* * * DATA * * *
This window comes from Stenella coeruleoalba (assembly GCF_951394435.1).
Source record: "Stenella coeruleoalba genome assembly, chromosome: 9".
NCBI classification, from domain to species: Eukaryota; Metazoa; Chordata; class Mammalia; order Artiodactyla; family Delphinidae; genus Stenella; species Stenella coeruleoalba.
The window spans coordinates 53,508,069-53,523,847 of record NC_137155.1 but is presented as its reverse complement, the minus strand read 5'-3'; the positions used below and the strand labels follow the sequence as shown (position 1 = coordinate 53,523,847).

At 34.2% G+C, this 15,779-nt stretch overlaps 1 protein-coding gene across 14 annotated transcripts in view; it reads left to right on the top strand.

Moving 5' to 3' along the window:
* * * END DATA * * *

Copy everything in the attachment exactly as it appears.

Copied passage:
This window comes from Stenella coeruleoalba (assembly GCF_951394435.1).
Source record: "Stenella coeruleoalba genome assembly, chromosome: 9".
NCBI classification, from domain to species: Eukaryota; Metazoa; Chordata; class Mammalia; order Artiodactyla; family Delphinidae; genus Stenella; species Stenella coeruleoalba.
The window spans coordinates 53,508,069-53,523,847 of record NC_137155.1 but is presented as its reverse complement, the minus strand read 5'-3'; the positions used below and the strand labels follow the sequence as shown (position 1 = coordinate 53,523,847).

At 34.2% G+C, this 15,779-nt stretch overlaps 1 protein-coding gene across 14 annotated transcripts in view; it reads left to right on the top strand.

Moving 5' to 3' along the window: